A maroon Hindustan Ambassador sparkles in the glorious summer sun in front of the picturesque Heyford railway station in north Oxfordshire. While bumping into Indians at every corner in the UK is quite usual, having the good old bulbous Indian car waiting at a quaint station by the Oxford Canal comes as a pleasant surprise. The surprise lasts till you meet its owner, Adrian Shooter, the former chairman of Chiltern Railways, a British train operating company.
Fifteen years ago, Shooter bought an “arts and crafts” style house in Steeple Aston village, shipped in a Darjeeling Himalayan Railway (DHR) steam locomotive and set up his own private railway—the Beeches Light Railway—in his three-acre garden. The 1889 British-built steam engine, used in the Darjeeling hills in India till 1962, was bought from a private collector in Chicago.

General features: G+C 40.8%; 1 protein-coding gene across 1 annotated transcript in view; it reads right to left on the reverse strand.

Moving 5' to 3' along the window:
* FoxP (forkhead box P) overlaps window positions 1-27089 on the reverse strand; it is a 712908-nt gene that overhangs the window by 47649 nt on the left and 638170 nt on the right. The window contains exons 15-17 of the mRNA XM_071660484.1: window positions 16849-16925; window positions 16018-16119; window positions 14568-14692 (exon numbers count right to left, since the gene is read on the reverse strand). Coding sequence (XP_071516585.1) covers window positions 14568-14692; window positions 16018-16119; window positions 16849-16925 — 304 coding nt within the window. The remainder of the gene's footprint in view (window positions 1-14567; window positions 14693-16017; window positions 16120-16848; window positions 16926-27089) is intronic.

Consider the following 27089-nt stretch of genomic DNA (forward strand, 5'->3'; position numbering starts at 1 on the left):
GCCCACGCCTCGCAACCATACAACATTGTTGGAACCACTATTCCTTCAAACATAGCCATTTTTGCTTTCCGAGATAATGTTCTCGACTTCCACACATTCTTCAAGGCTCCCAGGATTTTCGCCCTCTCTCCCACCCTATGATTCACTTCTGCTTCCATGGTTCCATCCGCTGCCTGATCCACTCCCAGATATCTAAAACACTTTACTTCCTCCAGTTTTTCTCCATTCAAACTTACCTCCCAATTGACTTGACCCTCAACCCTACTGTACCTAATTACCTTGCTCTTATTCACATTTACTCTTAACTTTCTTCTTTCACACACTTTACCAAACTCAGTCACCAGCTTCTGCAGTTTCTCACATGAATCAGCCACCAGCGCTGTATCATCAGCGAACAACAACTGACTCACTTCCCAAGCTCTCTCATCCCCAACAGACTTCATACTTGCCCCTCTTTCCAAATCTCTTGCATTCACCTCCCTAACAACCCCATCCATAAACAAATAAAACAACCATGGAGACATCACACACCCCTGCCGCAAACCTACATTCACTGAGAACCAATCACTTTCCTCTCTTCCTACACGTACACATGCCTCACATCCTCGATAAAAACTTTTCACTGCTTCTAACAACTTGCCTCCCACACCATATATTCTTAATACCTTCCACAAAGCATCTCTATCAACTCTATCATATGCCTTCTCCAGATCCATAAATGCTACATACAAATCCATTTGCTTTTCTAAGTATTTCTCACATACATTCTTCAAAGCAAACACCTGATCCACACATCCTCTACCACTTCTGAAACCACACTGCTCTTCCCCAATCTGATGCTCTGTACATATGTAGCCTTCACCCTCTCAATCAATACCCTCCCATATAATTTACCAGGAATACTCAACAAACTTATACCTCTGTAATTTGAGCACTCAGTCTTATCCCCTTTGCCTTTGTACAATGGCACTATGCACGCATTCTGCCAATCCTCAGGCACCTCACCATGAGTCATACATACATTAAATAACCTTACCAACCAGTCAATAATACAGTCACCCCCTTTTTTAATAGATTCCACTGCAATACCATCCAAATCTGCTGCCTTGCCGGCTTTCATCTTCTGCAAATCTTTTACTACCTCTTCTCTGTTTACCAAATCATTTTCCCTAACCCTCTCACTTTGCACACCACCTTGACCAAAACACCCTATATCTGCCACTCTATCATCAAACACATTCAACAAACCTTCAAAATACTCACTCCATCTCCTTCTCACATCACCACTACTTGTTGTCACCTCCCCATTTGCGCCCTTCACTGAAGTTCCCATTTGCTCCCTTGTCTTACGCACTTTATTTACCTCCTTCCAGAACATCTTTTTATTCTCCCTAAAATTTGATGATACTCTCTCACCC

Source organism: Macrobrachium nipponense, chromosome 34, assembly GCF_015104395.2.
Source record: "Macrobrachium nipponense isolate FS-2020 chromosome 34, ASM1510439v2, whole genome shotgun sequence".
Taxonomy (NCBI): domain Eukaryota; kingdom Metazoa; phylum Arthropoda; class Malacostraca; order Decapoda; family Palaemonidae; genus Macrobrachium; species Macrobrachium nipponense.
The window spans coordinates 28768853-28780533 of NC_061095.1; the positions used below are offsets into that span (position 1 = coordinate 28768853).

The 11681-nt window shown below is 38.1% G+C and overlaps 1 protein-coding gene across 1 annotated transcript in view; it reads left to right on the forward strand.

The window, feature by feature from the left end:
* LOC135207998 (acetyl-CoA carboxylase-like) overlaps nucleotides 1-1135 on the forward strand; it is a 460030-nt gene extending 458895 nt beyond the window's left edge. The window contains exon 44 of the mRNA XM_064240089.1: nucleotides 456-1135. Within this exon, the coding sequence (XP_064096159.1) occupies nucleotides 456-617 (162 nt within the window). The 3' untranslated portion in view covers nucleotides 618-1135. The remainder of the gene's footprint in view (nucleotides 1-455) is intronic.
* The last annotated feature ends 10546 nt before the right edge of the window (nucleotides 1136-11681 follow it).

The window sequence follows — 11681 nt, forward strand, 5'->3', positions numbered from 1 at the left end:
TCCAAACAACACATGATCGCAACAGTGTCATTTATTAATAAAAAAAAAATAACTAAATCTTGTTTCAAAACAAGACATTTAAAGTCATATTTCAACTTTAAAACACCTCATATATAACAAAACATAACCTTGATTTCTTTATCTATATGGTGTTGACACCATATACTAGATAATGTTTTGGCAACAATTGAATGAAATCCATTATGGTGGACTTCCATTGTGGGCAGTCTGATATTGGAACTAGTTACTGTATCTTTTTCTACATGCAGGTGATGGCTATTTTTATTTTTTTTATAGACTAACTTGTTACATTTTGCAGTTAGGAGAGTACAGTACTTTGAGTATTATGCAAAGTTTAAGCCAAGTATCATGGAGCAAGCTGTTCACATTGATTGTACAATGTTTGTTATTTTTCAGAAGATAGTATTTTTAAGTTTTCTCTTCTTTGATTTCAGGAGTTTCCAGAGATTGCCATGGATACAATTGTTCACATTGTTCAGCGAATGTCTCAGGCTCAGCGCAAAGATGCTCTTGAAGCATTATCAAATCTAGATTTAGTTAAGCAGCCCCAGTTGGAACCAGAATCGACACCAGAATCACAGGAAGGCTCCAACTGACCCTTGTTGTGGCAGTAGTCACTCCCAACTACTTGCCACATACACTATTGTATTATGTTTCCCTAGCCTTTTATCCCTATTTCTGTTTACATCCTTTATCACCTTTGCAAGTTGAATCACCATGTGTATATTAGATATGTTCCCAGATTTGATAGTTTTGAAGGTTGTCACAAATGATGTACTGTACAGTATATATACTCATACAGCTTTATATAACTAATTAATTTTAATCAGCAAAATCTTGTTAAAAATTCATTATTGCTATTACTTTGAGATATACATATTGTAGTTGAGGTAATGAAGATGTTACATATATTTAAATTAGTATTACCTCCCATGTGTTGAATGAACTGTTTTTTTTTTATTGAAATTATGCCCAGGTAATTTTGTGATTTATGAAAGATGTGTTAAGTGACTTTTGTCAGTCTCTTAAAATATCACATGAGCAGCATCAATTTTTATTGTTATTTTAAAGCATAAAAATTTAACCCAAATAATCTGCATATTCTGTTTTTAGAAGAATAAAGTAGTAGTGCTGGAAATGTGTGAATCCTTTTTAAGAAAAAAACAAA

The Ambassador is a fancy of the man in love with all machines old.
“This is an interesting car,” he says, wondering how the early Indian car, modelled on the British Morris Oxford of the 1950s, survived so long—its journey from a status symbol of the rich to the humble taxi—without changing much. There have been “two big improvements”, says Shooter, a mechanical engineer in love with motion. “The disc brakes are very effective and much better than would have been the case in the ’50s. The other is the five-speed gearbox which, although being a bit ‘agricultural’ [crude], does mean that cruising at higher speeds is much more relaxing.”